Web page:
Light Rye Sandwich Buns

Some time ago I ran across a recipe for rye sandwich buns. I’ve eaten lots of rye bread before, but I don’t think I had ever had a rye bun or roll of any kind. So I was intrigued, and printed the recipe out and added it to my “must try someday” folder. Some time later, when I finally got around to making the buns, they turned out all right but they weren’t exactly all that great. I was still hooked on the idea of making rye buns, but now I was on a mission to make them better.

After trying a couple of other recipes, with similar results, the answer finally occurred to me. I’ve already got a great bun recipe with Moomie’s Famous Burger Buns, so why not start there and modify it to use rye flour? My first attempt convinced me I was on the right track. The rye version of that classic recipe made buns that were moist, tender and oh so flavorful. I tweaked the recipe a bit until I was happy with it, and now I can share it here.

Light Rye Sandwich Buns

Light Rye Sandwich Buns

In my mind, rye bread is forever linked with barbecue. In the white-bread days of my youth, our local restaurants served German style rye bread with their barbecue and to me that was about as exotic as bread could get. I loved the bread – and the barbecue. It helped that my mother was a big fan of rye bread and also occasionally served it at home for sandwiches. Bread fan that I am, I confess that on more than one occasion I ate rye bread all by itself, since I liked it so much. What’s not to like about a really good rye bread, maybe slathered up with a little butter or margarine?

Roast Beef Po

Roast Beef Po’ Boys on Rye Buns

I call these ‘light rye’ buns because the percentage of rye is around 30%, which gives them a subtle rye flavor without being overpowering. Since I grind all of our whole grains using our NutriMill grain mill, I use freshly ground whole grain rye flour for this recipe. Whole grain rye flour is usually sold as dark rye flour. You can also use light or medium rye flours as well, which are a bit lighter because they have had some of the bran and germ removed.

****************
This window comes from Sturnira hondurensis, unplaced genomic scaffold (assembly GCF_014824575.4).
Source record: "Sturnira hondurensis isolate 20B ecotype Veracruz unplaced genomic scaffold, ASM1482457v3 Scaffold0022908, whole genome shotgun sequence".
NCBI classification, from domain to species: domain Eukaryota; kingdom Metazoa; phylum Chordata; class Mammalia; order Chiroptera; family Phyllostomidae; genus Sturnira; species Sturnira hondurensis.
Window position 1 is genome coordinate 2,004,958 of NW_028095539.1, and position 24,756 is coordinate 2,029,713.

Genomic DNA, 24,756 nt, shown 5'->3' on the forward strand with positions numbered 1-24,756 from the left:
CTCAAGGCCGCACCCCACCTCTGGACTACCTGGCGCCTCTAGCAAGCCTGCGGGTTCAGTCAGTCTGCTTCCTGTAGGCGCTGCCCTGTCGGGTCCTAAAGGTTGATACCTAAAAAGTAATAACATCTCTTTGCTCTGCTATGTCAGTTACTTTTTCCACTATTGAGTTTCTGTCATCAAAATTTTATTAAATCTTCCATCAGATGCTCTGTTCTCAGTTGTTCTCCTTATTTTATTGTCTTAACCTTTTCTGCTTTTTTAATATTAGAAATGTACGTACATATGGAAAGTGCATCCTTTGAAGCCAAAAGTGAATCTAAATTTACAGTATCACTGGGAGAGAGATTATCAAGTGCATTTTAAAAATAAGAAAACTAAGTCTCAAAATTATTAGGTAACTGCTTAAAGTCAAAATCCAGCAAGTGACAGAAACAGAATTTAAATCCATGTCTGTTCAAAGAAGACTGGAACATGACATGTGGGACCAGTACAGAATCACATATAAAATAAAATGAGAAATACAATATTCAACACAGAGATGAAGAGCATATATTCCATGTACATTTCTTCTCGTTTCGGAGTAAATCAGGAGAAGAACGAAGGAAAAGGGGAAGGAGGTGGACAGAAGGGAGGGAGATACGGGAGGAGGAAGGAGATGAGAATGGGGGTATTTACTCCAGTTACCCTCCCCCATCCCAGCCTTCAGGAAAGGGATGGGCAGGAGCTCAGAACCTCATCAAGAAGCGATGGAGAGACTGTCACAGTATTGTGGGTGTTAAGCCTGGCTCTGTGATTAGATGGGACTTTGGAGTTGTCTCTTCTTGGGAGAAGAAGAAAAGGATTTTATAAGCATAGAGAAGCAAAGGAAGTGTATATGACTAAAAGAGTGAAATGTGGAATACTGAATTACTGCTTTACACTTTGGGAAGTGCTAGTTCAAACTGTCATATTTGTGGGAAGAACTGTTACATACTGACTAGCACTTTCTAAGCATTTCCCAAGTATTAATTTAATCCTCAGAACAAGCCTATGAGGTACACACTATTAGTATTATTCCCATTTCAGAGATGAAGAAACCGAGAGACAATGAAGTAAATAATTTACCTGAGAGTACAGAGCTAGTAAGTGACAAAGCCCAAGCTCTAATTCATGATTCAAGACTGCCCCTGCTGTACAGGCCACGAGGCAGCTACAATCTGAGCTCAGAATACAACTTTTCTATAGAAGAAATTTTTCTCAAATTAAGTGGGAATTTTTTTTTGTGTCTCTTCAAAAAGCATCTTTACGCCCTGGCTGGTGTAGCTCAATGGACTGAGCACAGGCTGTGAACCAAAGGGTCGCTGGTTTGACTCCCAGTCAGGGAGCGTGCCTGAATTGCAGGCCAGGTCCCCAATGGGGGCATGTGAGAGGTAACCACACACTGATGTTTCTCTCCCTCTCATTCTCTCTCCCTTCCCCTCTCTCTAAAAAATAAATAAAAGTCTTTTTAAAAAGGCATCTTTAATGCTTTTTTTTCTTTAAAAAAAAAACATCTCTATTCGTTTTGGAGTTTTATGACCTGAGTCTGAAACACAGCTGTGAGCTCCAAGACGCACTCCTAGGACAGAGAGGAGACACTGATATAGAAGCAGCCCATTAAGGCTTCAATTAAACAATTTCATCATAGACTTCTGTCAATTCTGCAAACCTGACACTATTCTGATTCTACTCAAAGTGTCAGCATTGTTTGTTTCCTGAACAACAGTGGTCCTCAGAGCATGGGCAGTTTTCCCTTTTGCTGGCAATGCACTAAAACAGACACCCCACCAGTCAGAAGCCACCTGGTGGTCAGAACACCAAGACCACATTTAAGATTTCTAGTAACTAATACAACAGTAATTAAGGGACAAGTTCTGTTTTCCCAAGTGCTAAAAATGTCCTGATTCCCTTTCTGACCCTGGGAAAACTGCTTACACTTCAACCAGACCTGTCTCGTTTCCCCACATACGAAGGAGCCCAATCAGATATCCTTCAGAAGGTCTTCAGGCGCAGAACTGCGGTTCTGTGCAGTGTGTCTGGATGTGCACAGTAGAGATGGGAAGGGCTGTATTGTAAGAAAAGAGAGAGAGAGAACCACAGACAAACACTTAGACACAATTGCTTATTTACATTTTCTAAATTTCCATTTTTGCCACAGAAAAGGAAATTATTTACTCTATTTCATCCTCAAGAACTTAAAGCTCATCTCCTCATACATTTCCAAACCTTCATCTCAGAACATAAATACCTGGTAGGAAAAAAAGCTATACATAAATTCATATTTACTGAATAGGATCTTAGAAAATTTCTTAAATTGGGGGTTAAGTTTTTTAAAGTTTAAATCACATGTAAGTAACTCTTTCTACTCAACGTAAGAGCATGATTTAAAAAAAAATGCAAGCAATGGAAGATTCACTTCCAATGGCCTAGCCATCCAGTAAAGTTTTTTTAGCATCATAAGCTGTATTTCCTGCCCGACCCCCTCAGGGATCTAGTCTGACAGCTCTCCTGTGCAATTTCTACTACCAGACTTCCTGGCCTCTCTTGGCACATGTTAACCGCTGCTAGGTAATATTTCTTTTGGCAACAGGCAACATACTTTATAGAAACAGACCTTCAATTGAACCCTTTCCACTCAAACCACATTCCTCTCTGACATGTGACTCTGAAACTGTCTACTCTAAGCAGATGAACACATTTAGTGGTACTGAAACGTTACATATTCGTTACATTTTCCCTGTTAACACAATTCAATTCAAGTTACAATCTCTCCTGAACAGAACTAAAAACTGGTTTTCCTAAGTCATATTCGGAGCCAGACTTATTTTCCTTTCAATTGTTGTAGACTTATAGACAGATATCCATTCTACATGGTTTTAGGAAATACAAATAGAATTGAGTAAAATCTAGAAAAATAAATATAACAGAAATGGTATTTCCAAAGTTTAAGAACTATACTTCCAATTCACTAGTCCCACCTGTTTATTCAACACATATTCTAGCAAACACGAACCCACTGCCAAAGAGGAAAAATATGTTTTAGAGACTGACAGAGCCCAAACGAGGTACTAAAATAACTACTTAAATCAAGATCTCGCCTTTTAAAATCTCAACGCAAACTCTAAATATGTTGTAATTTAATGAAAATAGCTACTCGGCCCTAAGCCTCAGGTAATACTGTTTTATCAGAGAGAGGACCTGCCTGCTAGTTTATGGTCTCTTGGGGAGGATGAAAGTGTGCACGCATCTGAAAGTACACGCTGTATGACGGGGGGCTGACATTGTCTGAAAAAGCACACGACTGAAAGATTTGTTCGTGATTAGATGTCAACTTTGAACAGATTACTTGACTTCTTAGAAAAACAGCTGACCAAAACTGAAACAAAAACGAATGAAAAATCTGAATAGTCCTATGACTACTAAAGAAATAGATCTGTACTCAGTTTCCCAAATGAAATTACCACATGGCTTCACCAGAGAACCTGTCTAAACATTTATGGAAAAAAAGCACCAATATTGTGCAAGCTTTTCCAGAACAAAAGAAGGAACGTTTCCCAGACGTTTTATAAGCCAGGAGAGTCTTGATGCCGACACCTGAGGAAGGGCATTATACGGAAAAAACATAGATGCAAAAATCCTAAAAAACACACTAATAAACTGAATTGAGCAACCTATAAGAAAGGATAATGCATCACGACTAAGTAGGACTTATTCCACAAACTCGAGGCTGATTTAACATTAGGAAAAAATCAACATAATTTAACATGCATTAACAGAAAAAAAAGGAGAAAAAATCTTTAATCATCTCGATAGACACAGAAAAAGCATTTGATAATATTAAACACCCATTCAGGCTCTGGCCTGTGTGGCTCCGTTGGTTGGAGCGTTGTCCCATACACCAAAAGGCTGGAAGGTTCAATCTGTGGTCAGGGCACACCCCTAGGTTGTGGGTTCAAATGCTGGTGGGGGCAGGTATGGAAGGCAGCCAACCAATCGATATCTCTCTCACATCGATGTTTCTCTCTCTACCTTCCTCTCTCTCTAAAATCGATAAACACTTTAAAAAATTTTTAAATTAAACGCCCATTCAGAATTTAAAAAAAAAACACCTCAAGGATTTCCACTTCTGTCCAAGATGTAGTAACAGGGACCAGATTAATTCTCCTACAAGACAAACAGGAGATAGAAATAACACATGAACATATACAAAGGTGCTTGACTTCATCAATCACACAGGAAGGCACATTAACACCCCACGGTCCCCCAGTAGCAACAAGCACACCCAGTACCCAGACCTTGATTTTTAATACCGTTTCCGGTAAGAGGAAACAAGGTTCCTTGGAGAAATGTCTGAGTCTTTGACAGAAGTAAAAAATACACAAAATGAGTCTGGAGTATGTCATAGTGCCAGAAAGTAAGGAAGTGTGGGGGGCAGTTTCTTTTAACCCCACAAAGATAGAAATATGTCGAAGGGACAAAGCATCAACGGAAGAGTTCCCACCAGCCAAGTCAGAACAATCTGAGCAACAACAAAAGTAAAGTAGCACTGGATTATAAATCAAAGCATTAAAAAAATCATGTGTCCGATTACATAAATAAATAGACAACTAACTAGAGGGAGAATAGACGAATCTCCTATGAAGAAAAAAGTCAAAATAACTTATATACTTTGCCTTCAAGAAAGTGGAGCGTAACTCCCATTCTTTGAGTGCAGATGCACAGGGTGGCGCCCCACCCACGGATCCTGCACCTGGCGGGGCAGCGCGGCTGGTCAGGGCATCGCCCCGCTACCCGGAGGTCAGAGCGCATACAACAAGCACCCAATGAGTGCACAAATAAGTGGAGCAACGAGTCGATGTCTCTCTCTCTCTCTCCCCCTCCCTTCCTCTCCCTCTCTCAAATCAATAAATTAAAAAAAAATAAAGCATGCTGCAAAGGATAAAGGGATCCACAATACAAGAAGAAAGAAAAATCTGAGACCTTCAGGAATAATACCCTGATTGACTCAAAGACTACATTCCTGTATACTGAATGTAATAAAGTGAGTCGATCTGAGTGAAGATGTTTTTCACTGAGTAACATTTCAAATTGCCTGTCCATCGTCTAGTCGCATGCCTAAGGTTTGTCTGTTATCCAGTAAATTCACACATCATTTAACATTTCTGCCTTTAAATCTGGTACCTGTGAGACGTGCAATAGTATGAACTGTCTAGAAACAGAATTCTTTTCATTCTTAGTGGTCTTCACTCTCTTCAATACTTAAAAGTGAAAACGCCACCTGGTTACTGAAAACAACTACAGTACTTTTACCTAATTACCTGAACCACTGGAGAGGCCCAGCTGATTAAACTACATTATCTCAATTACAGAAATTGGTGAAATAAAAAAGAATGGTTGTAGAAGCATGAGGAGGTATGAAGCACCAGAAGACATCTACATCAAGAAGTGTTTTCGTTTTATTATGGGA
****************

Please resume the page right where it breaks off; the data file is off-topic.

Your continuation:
Light Rye Sandwich Bun

Light Rye Sandwich Bun

Top these buns with caraway seeds for a classic flavor combination, or get creative and use sesame or poppy seeds. You can also leave off the seeds and just enjoy the subtle flavor that the rye flour gives to these buns. Whichever way you make them, it’s all good!

Light Rye Sandwich Buns Print This Recipe Print This Recipe
Adapted from a recipe at Ellen’s Kitchen

1 cup water (8 oz)
2 tbsp olive oil
1 egg
1 cup rye flour (about 3.75 oz)
2-1/4 cups unbleached bread flour (about 9.5 oz, I use King Arthur brand)
1 tbsp vital wheat gluten flour
1/4 cup sugar
1 tsp salt
1 tbsp instant yeast
seeds for topping (optional)
(additional bread flour as needed)

1. Place all ingredients in the bucket of your bread machine. Select dough cycle, press start. Add additional bread flour if necessary if dough is too wet. Dough may be sticky but should form a ball. Allow machine to complete its cycle.
2. Dump risen dough onto a lightly floured surface or silicone rolling mat. Divide into 12 equal sized pieces.
3. Take each piece, and roll into balls. Place on a greased cookie sheet or baking pan, equally spaced apart. Cover and let rest for 20 minutes. (If dough sticks to your hands, dip them in water or spray with a cooking oil spray)
4. Flatten each ball into a bun shape. Pieces of dough should be touching each other.
5. Cover, let rise 40 to 45 minutes. If using seeds for a topping, brush tops with water or egg white and add now before baking.
6. Preheat oven to 375ºF.
7. Bake buns for 12 to 15 minutes until golden.
8. Remove to wire racks to cool.

Servings: 12

Nutrition Facts
Nutrition (per serving): 169 calories, 28 calories from fat, 3.2g total fat, 17.6mg cholesterol, 202.5mg sodium, 120.3mg potassium, 29.9g carbohydrates, 2.5g fiber, 4.4g sugar, 5.4g protein, 11.2mg calcium, <1g saturated fat.

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1 Response to Light Rye Sandwich Buns

  1. Daphne says:

    Rye bread is one of my favorites, though as sandwich bread goes, pumpernickel is my all time favorite. And really it is just another flavor of rye. I haven’t tried making either in a long long time.

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